Mike Dee

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Mike Dee is an American sports executive who is the former Chief Executive Officer of the San Diego Padres of Major League Baseball. He previously served in a similar role with the Miami Dolphins of the National Football League, as the Chief Operating Officer of the Boston Red Sox and as president of Fenway Sports Group. While with the Red Sox, the team won two World Series titles.

Early life and college[edit]

Earning a degree in government from Franklin and Marshall College (F&M) in Lancaster, Pennsylvania, Dee also played collegiate basketball and is a member of Sigma Pi Fraternity, International.[1]

Executive career[edit]

San Diego Padres (1995–2002)[edit]

Dee joined the San Diego Padres in 1995 as the director of corporate development, and was promoted to senior vice president of business affairs as a protégé of Larry Lucchino in 1999, remaining with them until 2002. He assisted in the financial planning and construction of Petco Park and worked to fortify the Padres' business and military partnership within the community.[2]

Boston Red Sox (2002–2009)[edit]

When Lucchino purchased the Boston Red Sox in 2002, Dee followed him to Boston, reaching the position of Chief Operating Officer.[3][4] The Red Sox set new franchise revenue and attendance records each year of Dee's time with the club, including an MLB-record sellout streak that began in 2003.[5] They also won two World Series, breaking an 86-year drought. In 2004, he became president of Fenway Sports Group (FSG), a sports investment corporation conceived to diversify and expand Red Sox' business interests beyond Major League Baseball. FSG is the parent company of the Red Sox and Liverpool F.C. of the Premier League.[2] In addition, FSG acquired Fenway Park and Anfield (both teams' home stadia), a 50% interest in Roush Fenway Racing and 80% of New England Sports Network during his tenure.[6] Dee also oversaw the eight-year remodeling of Fenway Park and the surrounding neighborhood, and ensured annual concerts there.[5] In 2009, he completed the Red Sox' thirty-year agreement that commenced in 2012 with Lee County, Florida for a publicly funded spring training complex.[7]

Miami Dolphins (2009–2013)[edit]

Dee served as the CEO of the Miami Dolphins and Sun Life Stadium from 2009 through 2013.[8] He helped broker the stadium naming-rights deal with Sun Life Financial. In May 2013, Florida Legislature turned down Dee's attempt to secure $350 million in public money to upgrade Sun Life Stadium, which ultimately defeated Sun Life Stadium's bid at hosting Super Bowls 50 and 51.[9][10]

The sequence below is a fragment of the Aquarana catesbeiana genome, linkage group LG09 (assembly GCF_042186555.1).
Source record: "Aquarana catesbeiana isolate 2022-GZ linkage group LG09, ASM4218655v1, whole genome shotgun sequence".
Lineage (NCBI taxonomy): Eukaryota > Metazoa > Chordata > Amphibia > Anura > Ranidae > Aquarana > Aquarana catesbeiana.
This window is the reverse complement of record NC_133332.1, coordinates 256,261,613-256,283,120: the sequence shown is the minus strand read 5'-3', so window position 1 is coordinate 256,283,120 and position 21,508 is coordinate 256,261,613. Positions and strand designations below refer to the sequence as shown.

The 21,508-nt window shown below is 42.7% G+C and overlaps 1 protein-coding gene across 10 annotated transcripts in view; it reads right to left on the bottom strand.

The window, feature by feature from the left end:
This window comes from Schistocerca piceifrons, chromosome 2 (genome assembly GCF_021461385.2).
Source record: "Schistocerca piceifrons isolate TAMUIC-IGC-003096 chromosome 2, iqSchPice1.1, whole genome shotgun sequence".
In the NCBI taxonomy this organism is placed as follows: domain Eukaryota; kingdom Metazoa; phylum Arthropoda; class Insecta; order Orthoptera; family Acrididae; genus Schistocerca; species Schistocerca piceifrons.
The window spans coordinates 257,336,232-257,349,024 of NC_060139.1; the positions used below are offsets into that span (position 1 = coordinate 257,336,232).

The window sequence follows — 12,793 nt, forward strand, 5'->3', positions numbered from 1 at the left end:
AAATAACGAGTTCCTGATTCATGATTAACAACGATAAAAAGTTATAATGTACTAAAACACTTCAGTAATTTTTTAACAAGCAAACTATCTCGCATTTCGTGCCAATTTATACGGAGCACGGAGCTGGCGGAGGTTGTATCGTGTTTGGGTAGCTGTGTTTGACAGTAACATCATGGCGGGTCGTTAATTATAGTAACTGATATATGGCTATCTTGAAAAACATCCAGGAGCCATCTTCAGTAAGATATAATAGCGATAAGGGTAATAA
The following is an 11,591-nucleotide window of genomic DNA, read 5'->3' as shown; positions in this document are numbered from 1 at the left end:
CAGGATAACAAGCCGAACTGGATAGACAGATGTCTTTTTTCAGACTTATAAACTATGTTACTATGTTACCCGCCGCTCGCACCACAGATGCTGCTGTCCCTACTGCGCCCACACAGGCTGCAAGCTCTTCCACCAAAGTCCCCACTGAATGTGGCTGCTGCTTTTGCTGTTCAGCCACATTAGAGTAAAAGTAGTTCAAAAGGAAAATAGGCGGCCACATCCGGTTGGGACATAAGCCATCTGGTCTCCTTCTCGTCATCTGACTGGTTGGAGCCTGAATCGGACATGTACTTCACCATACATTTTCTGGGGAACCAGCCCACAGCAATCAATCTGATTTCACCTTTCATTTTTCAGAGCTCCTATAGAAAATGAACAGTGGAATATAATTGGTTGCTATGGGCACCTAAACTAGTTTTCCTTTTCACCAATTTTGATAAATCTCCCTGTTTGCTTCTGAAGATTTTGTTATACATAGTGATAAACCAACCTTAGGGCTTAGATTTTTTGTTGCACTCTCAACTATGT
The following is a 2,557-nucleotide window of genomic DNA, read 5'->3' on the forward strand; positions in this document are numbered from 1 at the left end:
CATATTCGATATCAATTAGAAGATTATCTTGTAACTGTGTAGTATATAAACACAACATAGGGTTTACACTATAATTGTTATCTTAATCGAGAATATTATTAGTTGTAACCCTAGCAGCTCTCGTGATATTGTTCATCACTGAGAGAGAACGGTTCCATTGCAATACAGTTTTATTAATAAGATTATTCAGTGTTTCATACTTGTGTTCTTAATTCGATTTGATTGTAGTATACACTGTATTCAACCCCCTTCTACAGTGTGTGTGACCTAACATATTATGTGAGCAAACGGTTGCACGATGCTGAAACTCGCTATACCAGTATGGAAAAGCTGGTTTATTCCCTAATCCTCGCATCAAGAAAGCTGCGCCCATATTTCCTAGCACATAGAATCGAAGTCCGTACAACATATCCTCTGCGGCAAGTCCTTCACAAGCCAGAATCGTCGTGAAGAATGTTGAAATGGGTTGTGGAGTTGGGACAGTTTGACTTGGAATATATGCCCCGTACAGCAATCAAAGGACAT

San Diego Padres (2013–2016)[edit]

On July 17, 2013, the San Diego Padres hired Dee to serve as team Chief Executive Officer.[5] Dee hired A. J. Preller to be the Padres' general manager in 2014.[11]

On October 12, 2016, it was announced that the San Diego Padres and Dee have parted ways, noting no specific reason.[12]

Personal[edit]

Dee is married to Karen, and they have two sons, Spencer and Tommy. He functions on the F&M advisory board. Dee is also an avid cyclist participating in the Pan Mass Challenge, in addition to serving on its board. The nation's largest athletic fundraiser, Pan Mass has raised more than $500 million for cancer research.[1]

References[edit]

  1. ^ a b "Miami Dolphins: Mike Dee". www.miamidolphins.com. Retrieved July 17, 2013. 
  2. ^ a b Center, Bill (July 17, 2013). "Mike Dee returns as Padres President, CEO". San Diego Union-Tribune. 
  3. ^ "Padres name Mike Dee team president and CEO". Retrieved October 18, 2016. 
  4. ^ "Dee leaving Red Sox to join Dolphins". Retrieved October 18, 2016. 
  5. ^ a b c Davis, Craig (July 17, 2013). "Dolphins CEO Mike Dee leaves for Padres job". South Florida Sun-Sentinel. 
  6. ^ Livingstone, Seth (September 12, 2007). "Roush Fenway looks to capitalize on unique connection". USA Today. 
  7. ^ Miller, Glenn (April 29, 2009). "Watermen-Pinnacle site chosen as new Red Sox spring training home". [www.tallahassee.com]. 
  8. ^ "CEO Mike Dee leaving Dolphins for new job - Miami Dolphins In Depth". Retrieved October 18, 2016. 
  9. ^ Barrabi, Thomas (May 6, 2013). "Miami Dolphins cancel Sun Life Stadium renovations after failed public funding bill". International Business Times. 
  10. ^ "Mike Dee bolts Miami Dolphins to take San Diego Padres CEO job". ESPN.com. July 17, 2013. 
  11. ^ Tribune, San Diego Union. "The day the direction of the Padres changed". Retrieved October 18, 2016. 
  12. ^ Tribune, San Diego Union. "Mike Dee out as Padres president and CEO". Retrieved October 18, 2016.